Spotting Scope for Shooting

Why use a spotting scope for shooting? With the spotting scope you can check shot hits on the targets at long distances. Since there are different distances to cover in shooting sports, the requirements for the spotting scope also vary.

Intensity of use

For sport shooters who only occasionally visit a shooting range, a spotting scope may be superfluous. However, inexpensive spotting scopes are available on the market, so that the costs remain manageable.

Sport shooters can also save money if the shooting distance does not exceed 50 meters. The rule of thumb: The greater the distance at which hits are to be checked, the higher the demands on the spotting scope. This means in return:  the higher the price. The good news: High-performance spotting scopes for sport shooters are significantly cheaper than devices for ambitious nature observers or hunters.

In the further course, different spotting scopes are presented. Both devices for occasional use will be discussed, as well as those that are suitable for ambitious shooters at long distances. In addition, we want to go into what shooters should consider when buying a spotting scope. First, however, we will look at the differences in spotting scopes used in shooting sports.

These are the requirements sport shooters have for spotting scopes

For sport shooters, there are essentially two different categories of spotting scopes. The first category consists of spotting scopes for (short to) medium distances up to 50 meters. In the second category are spotting scopes for distances of 50 meters and more (long distances).

Compact spotting scopes, which are used for target observation and short distances up to 50 m, are usually much cheaper. However, sport shooters who shoot at distances of approximately 300 meters will not be happy with these devices. The accuracy of the shot cannot be determined at such long distances with compactly built devices. The lens quality and the incident light are not sufficient. It follows that a spotting scope for long distances tends to be more expensive, even in shooting sports.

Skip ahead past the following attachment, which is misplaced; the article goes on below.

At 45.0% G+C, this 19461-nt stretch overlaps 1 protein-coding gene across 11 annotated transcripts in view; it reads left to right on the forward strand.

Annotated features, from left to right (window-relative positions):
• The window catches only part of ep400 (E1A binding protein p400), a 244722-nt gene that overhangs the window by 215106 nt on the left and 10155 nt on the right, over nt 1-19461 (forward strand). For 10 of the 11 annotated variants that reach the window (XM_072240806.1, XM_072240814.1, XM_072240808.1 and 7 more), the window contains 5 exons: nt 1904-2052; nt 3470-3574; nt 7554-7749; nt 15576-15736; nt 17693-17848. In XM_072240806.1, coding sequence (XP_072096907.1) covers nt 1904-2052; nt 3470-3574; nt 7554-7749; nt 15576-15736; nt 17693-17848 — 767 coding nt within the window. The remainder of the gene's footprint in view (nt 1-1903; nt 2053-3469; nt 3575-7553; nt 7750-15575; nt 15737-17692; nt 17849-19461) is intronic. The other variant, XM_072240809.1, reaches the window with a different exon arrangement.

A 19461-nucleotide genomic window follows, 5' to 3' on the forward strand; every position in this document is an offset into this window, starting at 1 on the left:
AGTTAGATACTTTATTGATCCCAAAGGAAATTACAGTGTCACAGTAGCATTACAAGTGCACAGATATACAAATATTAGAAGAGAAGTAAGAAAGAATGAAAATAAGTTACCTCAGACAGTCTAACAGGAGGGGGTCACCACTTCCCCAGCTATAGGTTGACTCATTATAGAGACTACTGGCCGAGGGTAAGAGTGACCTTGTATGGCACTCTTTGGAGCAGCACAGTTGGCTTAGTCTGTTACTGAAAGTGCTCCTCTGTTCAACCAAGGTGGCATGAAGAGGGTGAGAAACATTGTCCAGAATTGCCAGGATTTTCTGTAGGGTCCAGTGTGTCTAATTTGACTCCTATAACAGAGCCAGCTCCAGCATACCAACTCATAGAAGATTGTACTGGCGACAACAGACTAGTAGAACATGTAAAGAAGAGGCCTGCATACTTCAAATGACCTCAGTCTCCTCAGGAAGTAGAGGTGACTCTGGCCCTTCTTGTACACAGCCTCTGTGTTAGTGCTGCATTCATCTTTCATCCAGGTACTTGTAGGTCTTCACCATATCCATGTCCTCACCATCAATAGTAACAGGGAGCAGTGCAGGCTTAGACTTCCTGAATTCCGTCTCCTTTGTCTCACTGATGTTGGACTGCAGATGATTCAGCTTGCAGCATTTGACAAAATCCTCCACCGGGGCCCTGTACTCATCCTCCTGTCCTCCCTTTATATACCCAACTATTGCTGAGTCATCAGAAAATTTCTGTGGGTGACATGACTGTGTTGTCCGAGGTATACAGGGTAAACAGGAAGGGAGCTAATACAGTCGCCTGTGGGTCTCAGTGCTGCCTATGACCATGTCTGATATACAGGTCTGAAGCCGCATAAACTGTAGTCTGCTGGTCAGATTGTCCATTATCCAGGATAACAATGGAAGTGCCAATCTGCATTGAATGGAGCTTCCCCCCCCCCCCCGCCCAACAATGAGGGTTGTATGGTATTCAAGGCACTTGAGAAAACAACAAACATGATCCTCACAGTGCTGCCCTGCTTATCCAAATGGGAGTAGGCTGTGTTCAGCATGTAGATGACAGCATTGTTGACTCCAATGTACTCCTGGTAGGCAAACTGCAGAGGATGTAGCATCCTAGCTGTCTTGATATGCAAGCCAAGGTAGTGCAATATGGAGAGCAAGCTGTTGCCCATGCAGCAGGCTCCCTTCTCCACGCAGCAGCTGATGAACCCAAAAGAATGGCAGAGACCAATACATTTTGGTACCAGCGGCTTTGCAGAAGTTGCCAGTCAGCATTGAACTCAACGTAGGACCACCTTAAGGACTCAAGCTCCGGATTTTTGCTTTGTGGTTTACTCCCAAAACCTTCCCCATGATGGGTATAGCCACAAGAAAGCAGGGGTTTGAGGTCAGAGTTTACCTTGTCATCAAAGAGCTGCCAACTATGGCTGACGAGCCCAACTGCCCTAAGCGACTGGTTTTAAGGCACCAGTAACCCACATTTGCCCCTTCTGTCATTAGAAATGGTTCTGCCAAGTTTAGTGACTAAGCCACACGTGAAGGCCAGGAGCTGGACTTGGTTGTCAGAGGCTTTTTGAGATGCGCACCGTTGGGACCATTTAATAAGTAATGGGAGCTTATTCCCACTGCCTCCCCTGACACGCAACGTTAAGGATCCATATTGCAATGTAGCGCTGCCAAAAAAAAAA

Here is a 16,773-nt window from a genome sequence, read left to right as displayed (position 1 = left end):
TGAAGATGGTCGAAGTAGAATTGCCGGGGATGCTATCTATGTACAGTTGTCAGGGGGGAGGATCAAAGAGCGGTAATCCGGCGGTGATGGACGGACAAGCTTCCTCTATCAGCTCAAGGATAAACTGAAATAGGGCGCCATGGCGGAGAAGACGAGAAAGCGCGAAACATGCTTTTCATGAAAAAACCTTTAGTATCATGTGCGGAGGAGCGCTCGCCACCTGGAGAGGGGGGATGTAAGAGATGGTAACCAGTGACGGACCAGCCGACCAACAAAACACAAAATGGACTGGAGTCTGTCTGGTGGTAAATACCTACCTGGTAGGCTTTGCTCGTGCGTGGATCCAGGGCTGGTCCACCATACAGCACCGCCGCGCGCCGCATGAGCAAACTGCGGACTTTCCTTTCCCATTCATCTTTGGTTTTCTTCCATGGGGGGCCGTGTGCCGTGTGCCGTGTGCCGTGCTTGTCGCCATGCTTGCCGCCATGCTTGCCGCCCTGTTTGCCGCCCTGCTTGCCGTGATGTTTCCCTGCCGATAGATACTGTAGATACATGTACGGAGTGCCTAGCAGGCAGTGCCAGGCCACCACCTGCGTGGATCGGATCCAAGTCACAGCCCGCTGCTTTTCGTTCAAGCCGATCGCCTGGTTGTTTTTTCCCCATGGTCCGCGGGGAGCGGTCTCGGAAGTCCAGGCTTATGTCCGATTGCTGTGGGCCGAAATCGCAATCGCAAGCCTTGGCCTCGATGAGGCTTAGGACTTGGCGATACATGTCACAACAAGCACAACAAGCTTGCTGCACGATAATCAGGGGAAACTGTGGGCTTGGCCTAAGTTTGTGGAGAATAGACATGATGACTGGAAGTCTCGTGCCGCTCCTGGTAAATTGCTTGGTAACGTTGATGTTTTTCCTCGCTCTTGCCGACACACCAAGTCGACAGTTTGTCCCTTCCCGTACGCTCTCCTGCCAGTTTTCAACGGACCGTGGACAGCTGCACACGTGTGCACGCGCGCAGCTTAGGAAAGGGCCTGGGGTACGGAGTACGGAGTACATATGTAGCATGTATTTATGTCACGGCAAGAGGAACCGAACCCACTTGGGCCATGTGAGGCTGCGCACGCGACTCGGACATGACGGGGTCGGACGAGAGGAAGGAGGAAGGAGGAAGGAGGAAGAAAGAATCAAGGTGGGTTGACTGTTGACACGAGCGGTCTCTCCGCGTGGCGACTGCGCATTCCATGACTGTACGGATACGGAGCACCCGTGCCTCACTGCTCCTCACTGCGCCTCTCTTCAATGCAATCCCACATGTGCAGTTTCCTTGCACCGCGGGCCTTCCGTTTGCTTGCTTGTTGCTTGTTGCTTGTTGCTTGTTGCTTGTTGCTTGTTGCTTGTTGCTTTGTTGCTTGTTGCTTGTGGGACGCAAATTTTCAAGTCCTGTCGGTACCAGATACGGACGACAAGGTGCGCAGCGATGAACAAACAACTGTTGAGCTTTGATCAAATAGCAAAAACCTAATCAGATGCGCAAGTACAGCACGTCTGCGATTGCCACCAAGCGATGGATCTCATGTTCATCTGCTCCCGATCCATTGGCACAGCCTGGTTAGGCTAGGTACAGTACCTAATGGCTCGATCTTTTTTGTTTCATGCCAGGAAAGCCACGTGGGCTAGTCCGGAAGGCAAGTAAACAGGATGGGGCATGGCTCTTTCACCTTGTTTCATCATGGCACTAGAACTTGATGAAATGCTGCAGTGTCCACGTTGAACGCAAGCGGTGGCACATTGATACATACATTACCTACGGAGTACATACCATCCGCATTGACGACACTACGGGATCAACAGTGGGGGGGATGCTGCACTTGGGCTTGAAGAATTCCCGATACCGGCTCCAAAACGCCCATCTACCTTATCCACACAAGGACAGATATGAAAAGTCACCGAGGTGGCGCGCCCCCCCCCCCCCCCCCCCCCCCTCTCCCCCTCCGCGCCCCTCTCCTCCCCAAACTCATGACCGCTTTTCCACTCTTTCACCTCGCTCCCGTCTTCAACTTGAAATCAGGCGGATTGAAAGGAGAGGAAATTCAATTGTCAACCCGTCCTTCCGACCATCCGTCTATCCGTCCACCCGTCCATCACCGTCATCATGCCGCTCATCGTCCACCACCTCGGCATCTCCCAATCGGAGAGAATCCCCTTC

For average requirements in the shooting sport exist a variety of suitable spotting scopes. Their prices range between about 150.00 £ and 300.00 £.

An overview of different price categories and spotting scopes can be found on the spotting scope test -Testpage.

Spotting scope in use by sport shooters, mounted to gun (Image)
Source: By MaXwell from the German Wikipedia, CC BY-SA 3.0,

What sports shooters should look out for when buying a spotting scope

For very short distances of about 25 meters, very inexpensive spotting scopes are also suitable. There is no need to spend money on high-quality and price-intensive devices.

Depending on the shooting range it happens that more compact designs are more practical than those in large designs. Very long or very bulbous spotting scopes cause problems with storage at some shooting ranges. There is simply not enough space.

Spotting scopes in the lowest price category allow the shooter to address the target at short distances. At long distances, the cheapest spotting scopes are usually no support.